NYSSBA Predicts More Tax Cap Overrides in 2016
Poll suggests zero percent tax cap may increase override attempts
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FOR RELEASE: November 16, 2015
Nearly four in 10 school board members (38 percent) would consider asking voters to exceed their property tax cap in 2016 if their districts' cap were essentially zero percent, according to a poll by the New York State School Boards Association (NYSSBA).
Such a move would require 60 percent voter approval.
"With no growth allowed in their tax levies, we expect more school boards to attempt a tax cap override in order to meet their rising expenses," said Timothy G. Kremer, NYSSBA's executive director. "We'll know more in 2016 when school boards begin the budgeting process in earnest and share various budgeting scenarios with their communities."
Since the tax cap went into effect in 2012, an average of about 30 districts have sought tax cap overrides each year – around 4.4 percent of all districts. Last year, the number of districts seeking overrides was 18 – about 2.7 percent of all districts.
The potential of a zero percent tax cap exists because of the low inflation rate. Under the state's tax cap law, the Consumer Price Index (CPI) is the biggest factor in determining the amount of property taxes that a school district may raise every year without requiring 60 percent voter approval. The CPI indicates that through the first nine months of 2015, the inflation rate was essentially zero. The actual tax cap will vary among districts because districts may take certain exemptions based on their individual circumstances.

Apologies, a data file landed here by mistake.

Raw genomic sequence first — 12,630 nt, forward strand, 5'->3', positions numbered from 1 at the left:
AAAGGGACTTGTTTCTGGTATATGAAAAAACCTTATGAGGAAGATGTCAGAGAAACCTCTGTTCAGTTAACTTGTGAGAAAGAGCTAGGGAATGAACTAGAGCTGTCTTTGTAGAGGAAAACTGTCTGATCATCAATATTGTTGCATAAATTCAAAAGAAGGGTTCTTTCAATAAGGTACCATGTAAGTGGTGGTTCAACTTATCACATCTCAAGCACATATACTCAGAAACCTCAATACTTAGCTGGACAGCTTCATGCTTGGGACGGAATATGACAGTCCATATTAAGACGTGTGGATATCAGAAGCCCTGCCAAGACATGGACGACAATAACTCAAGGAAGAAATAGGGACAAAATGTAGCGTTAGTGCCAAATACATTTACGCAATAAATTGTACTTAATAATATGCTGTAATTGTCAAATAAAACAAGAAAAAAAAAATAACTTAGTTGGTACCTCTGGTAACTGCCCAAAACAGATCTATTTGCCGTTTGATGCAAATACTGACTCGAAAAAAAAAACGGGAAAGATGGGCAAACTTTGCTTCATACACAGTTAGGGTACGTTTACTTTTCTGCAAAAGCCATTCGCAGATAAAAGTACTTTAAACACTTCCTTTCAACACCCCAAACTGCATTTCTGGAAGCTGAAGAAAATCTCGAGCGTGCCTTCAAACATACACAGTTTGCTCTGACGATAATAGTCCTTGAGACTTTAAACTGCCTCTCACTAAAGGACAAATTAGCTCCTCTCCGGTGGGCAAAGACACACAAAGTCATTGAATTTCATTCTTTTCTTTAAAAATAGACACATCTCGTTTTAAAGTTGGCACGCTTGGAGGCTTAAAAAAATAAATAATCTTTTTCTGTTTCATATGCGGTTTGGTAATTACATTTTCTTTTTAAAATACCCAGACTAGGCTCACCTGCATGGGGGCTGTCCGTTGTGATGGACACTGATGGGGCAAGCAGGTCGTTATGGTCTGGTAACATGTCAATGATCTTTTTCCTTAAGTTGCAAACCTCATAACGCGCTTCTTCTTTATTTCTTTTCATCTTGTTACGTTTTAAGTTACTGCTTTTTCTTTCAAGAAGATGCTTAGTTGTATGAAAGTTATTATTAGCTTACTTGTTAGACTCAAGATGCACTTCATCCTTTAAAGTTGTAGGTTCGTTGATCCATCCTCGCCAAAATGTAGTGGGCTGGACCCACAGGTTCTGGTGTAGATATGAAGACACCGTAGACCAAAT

Two-thirds of board members expect a zero percent tax cap
Because of the potentially low inflation rate, two-thirds of school board members (68 percent) in the poll expect their district will have a tax cap at or near zero percent. Only 12 percent of board members did not anticipate their district having a zero percent tax cap, while nearly 20 percent were not sure.
The poll also asked board members whether they support or oppose changing the tax cap to a straight 2 percent, rather than the lesser of 2 percent or inflation. Two-thirds of respondents (66 percent) supported that proposal, while 15 percent opposed it and 19 percent were not sure.
NYSSBA, in conjunction with other education groups, is calling for lawmakers to make the allowable levy growth factor a consistent 2 percent, regardless of inflation. "When the Legislature convenes in January, we will be advocating for common sense funding initiatives for school districts," Kremer noted.
Survey results are based on an informal poll of school board members in early November. A total of between 603 and 607 responses were received, depending on the question.
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